Day 9 – Prayer and Dependence on God.

  • Today, what would you celebrate today about your missional community?
  • Today, what would you confess or lament about your missional community?
  • Today, what are you hopes for your missional community?

Scripture: Philippians 4:4-7

Simple Prayer:  Our Father in heaven, your name is holy.  We want your Kingdom to come and your will to be done here on earth as it is in heaven.  Give us this day what we need for this day.  Forgive us our sins as we forgive those who sin against us.  Lead us away from temptation and deliver us from the evil one. For the kingdom is yours, the power is yours, and the glory is yours forever and ever!  Amen!


Paul, sitting in prison for his faith, invites the Philippians to not be anxious about anything by practicing the same faith. Evidently, prison wasn’t something he thought should make them anxious.

He invites them to prayer and petition with thanksgiving.  Prayer – to be in communion with God.  Petition – to ask God to address something.  Thanksgiving – to take time to recognize, acknowledge, and express gratitude to God what God has done for us.   This practice, prayer and petition with thanksgiving gives direction for reducing anxiety.  Paul suggests that this way of praying addresses our anxieties and moves us toward the kind of peace that fears nothing: not even arrest, prison, or death.

Some of you can testify to the power of praying this way. You have experienced the peace he writes about.  Let me suggest that when this happens, we’re getting a personal experience of what God’s will being done on earth is like.  When we move away from anxiety toward peace, heaven is coming to earth in us.   

When Jesus taught his disciples to pray (and by extension, taught us to pray) he taught us to ask for God’s help and intervention to make earth more like heaven.  We are included in that.  In this prayer, we are inviting God to do what he needs to do in each of us so that the earth becomes more heaven-like.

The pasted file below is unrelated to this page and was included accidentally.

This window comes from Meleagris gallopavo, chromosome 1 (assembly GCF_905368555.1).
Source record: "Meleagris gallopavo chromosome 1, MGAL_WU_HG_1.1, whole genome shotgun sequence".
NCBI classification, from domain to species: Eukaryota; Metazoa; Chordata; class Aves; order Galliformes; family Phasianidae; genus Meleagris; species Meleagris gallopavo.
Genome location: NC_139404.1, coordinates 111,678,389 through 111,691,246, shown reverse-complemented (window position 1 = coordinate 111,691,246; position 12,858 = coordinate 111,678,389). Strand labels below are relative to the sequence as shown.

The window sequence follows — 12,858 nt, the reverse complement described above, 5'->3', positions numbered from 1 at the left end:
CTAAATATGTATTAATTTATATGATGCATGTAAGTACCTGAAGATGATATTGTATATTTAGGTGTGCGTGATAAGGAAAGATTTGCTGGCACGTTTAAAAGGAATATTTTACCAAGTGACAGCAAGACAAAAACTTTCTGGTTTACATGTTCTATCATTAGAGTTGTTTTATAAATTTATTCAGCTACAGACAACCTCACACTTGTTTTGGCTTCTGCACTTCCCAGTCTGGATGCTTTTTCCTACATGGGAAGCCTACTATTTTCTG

Think about this: God wants heaven to come into our hearts so that God can work through us to make earth more like heaven.  Do you agree? 

I remember hearing something like this in a sermon.  When heaven comes to earth, people are valued because God values them.  When heaven comes to earth children are cared for and protected.  They receive lavish love because Jesus said, “Let the children come to me.”  When heaven comes to earth, needs are met, forgiveness reigns, people love across differences, grace overcomes every divide, money and power are used in ways that bring joy and meet needs, and always, always they are used in ways that honor God.  When heaven comes to earth, families are places of refuge and kindness.  They are sustained  and supported, where the generations meet at a common table, where virtue is understood, appreciated, and celebrated.  People get built up.  Courage, hope, faith, love, and joy characterize each day, and no one suffers alone, no one cries alone, no one dies alone, and no one ever, ever loses hope.

This devotional doesn’t even begin to address the battles to be fought in prayer that are hinted at in each statement the previous paragraph.  But I hope it gives you a glimpse of the Kingdom.  And I hope it makes you hungry for God’s Kingdom to come and God’s will to be done more completely in your own life! 

If you get a taste of that peace Paul writes about, let it remind you that you can depend on God, not just for yourself, but for all things: for God’s Kingdom will come, his will shall be done. He is at work making all things new!

Reflection and Practice:

  1. Which is easier: praying in community or praying alone? 
  2. When has Your missional community helped you in the practice of prayer?  What were the activities?
  3. What motivates you to pray?
  4. Is there anything you need to do in response?  When and how will you do it?